It takes a community to raise a village, therefore empowering kids’ means they don’t even have to be your own! We live in a generation where; yoga, get your green on and sustainability are part of our evolutionary process, WE are passing these teachings onto the next generation! Humanity’s framework is always under construction.

This is what [email protected] is preparing to achieve on Sept 17 2011.  Vancouver will host the conference’s first home. [email protected] is a platform for facilitating opportunities to empower kids and support authentic learning. A gathering of remarkable people with young hearts will aim to share their captivating stories borne from genuine curiosity and bold ideas. Much like Ted.com conference, except with the color and vibrancy of play, build, reach and learn and as adults, I say we embrace our inner kids!

In a recent Ted.com video with Jacqueline Norvogratz, called “Living a Life of Immersion,” she coined this closing statement, and I ask each of you to meditate on it for a moment during your next Dharana practice…

Robert Kennedy once said, “few of us have the greatness to bend history itself, but each of us can work to change a small portion of events, and it is in the total of all those acts that the history of this generation will be written.”

If you know a speaker, nominate them! If you have a story to tell please apply @[email protected] Story telling, this is one way we create sustainability in the real world!

Sources:

Ted.com: www.ted.com

[email protected]: www.tedxkidsbc.com/

Oh Lordy, Yoga For Forty Part 3

wellsphere.com

When dressing for work, I noticed my pants’ zipper went up a little easier. Really? I thought. So I did what I very rarely do…I went to the mirror. Oh… what the hell. I lifted each arm and flexed my biceps – whoa, they look bigger. Not bulky, just leaner. One could call them pipes.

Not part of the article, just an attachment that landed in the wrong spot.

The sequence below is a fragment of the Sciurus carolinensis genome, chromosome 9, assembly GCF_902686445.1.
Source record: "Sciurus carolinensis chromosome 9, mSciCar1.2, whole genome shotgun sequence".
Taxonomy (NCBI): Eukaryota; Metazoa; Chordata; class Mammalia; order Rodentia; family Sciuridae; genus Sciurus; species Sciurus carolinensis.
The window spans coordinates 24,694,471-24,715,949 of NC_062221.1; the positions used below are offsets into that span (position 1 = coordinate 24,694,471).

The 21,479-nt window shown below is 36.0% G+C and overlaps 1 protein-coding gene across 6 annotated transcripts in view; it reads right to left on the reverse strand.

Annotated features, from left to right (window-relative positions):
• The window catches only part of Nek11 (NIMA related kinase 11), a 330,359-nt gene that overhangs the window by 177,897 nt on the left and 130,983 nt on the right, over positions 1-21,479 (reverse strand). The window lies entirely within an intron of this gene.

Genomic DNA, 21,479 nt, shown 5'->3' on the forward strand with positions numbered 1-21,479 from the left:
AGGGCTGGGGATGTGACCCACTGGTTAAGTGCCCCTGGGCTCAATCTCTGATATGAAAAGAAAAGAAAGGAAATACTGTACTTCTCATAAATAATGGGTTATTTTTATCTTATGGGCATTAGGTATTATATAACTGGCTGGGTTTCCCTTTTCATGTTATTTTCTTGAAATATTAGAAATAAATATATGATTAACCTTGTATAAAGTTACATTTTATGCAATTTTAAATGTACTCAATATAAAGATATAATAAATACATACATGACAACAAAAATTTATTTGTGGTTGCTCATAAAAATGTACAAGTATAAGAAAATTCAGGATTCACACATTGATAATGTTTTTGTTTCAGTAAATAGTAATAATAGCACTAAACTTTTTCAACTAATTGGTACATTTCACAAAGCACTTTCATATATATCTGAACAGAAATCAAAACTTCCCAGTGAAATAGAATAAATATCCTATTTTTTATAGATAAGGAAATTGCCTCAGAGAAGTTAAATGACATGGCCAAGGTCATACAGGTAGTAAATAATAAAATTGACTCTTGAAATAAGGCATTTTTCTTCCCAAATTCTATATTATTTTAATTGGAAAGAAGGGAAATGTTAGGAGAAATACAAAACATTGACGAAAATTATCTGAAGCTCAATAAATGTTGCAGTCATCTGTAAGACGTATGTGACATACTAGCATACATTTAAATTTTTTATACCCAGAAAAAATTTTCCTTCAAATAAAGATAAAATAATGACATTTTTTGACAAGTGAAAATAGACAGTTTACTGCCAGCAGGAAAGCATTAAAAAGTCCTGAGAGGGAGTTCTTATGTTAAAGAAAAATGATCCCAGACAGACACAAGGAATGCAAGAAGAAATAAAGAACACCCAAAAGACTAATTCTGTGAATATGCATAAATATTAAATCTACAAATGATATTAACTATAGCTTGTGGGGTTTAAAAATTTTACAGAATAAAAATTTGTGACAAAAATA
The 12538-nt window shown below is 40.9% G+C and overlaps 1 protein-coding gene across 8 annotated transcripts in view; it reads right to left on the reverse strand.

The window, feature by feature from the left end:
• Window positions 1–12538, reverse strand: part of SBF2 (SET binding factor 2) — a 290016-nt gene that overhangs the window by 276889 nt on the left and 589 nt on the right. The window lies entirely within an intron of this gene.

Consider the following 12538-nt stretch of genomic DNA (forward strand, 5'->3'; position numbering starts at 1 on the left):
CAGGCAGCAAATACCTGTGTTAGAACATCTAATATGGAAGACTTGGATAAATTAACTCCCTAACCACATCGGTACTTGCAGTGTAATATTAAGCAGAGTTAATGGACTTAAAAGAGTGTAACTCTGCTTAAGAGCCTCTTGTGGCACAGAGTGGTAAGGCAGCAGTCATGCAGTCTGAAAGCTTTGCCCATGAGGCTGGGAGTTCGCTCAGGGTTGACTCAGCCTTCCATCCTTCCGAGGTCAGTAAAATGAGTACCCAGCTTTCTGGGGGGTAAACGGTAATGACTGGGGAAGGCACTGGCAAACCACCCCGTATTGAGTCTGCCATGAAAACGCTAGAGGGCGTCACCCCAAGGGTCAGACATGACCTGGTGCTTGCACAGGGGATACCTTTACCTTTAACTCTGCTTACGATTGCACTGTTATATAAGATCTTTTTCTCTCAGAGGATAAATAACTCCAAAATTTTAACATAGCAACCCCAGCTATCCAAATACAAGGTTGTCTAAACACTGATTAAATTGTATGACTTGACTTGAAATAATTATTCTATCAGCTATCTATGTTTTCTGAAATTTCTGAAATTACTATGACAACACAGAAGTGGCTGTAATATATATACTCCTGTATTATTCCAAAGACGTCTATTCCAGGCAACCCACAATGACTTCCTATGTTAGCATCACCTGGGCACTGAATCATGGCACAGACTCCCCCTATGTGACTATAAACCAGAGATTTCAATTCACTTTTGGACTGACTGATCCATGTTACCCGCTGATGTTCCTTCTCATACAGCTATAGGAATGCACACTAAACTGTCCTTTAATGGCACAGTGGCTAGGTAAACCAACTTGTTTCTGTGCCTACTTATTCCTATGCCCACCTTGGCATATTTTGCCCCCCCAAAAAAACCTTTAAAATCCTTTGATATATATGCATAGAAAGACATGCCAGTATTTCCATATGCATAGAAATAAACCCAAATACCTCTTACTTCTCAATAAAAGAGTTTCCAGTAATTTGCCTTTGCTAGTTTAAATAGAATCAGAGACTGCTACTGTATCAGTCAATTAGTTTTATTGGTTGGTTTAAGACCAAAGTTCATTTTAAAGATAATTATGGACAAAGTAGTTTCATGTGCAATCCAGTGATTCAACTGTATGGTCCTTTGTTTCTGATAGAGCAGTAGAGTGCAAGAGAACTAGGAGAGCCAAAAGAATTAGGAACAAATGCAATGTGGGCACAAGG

Pleased with my results, I lifted my pant legs to my knees, turned around, looked over my shoulder back into the mirror, and went up onto my tiptoes. I have calve muscles? And they’re defined?

Then, I went there. Hesitantly, but I was on a roll. I lifted my shirt to just above my hips and went for a grab at the sides of my waist – the forbidden exposure of the muffin-top. I couldn’t grab as much as usual…I couldn’t grab as much as usual! I have less to grab there! I would’ve never thought.

Running upstairs is easier and I sit up straighter. I can finally relax my shoulders more and touching my toes is a breeze. I feel more comfortable in spandex, less concerned about my future, and just plain better all around.

Sure, on April 21st, that final fortieth day after my fortieth class, I went home with a list of things I had to catch up on. My taxes, cleaning, laundry, grocery shopping – the usual. I went away for the weekend and gave my body a long rest. But it felt weird. My joints were cracking, my neck stiffening, and my shoulders tensing. I need yoga. I miss yoga, my Kula. So after getting out of my yogic routine, I now cannot wait to get back into one…not every day, but steadily.

For some, forty days of yoga is minimal and part of their regular practice. For me, it was a challenge. A real challenge with much dedication and motivation needed along the way. But I did it and so did many others and it makes the daily challenges in life seem a little more bearable.

After all, if we can hold chair pose every day for forty days and come out feeling strong, I’m convinced we can handle most uncomfortable situations patiently with focus and come out stronger. All it takes is movement, momentum, and breathing. As one of my favourite teacher’s Ara Cusack always says at the end of each of her classes, “remembering that’s all that it takes.” I now understand what she means. Namaste.

KARMA YOGA: DO YOGA, DO GOOD

Yoga for Social Change! 

Karma (meaning to do or action) Yoga (meaning union):  in its simplest meaning literally translates to selfless service, the discipline of action or the union through action; which ultimately brings us closer to dharma.

A growing trend in the West, Karma Classes have been gaining momentum at a steady Vinyasa. More importantly, karma classes are finding their own place amongst social change makers and the Sports Philanthropy Movement; harnessing the Ying to the Yang in the therapeutic sense. This movement is designed to engage industry leaders and professional teachers in a dialogue about the value of sports/therapeutic philanthropy and aims to connect them with social change tools and causes that best fit their passions, recognizing their efforts to inspire others.

About a month ago I posted an article on Yoga & Activism, and karma class, my Yogic friends is the vehicle from which the compassionate-asana is driven! Karma classes also allows for a unique space, where the energy from inside a class is solely dedicated to a greater purpose!